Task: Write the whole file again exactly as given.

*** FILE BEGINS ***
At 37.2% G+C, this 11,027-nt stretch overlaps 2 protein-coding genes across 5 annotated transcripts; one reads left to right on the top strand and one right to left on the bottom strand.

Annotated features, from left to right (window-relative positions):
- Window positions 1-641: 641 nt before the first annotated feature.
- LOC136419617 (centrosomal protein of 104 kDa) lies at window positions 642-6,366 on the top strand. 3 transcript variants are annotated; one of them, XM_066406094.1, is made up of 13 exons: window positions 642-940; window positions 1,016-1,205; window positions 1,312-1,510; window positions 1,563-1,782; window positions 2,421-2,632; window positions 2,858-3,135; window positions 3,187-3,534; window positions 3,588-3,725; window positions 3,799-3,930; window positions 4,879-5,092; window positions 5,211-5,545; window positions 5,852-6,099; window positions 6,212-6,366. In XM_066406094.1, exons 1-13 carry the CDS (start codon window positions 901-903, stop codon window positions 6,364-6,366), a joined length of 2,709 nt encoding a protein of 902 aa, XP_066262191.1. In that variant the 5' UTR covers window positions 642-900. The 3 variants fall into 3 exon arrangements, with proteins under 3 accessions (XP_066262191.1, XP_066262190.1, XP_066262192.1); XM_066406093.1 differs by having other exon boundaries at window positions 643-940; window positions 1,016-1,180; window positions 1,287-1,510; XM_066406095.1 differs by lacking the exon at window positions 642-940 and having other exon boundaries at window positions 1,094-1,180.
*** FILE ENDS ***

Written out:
At 37.2% G+C, this 11,027-nt stretch overlaps 2 protein-coding genes across 5 annotated transcripts; one reads left to right on the top strand and one right to left on the bottom strand.

Annotated features, from left to right (window-relative positions):
- Window positions 1-641: 641 nt before the first annotated feature.
- LOC136419617 (centrosomal protein of 104 kDa) lies at window positions 642-6,366 on the top strand. 3 transcript variants are annotated; one of them, XM_066406094.1, is made up of 13 exons: window positions 642-940; window positions 1,016-1,205; window positions 1,312-1,510; window positions 1,563-1,782; window positions 2,421-2,632; window positions 2,858-3,135; window positions 3,187-3,534; window positions 3,588-3,725; window positions 3,799-3,930; window positions 4,879-5,092; window positions 5,211-5,545; window positions 5,852-6,099; window positions 6,212-6,366. In XM_066406094.1, exons 1-13 carry the CDS (start codon window positions 901-903, stop codon window positions 6,364-6,366), a joined length of 2,709 nt encoding a protein of 902 aa, XP_066262191.1. In that variant the 5' UTR covers window positions 642-900. The 3 variants fall into 3 exon arrangements, with proteins under 3 accessions (XP_066262191.1, XP_066262190.1, XP_066262192.1); XM_066406093.1 differs by having other exon boundaries at window positions 643-940; window positions 1,016-1,180; window positions 1,287-1,510; XM_066406095.1 differs by lacking the exon at window positions 642-940 and having other exon boundaries at window positions 1,094-1,180.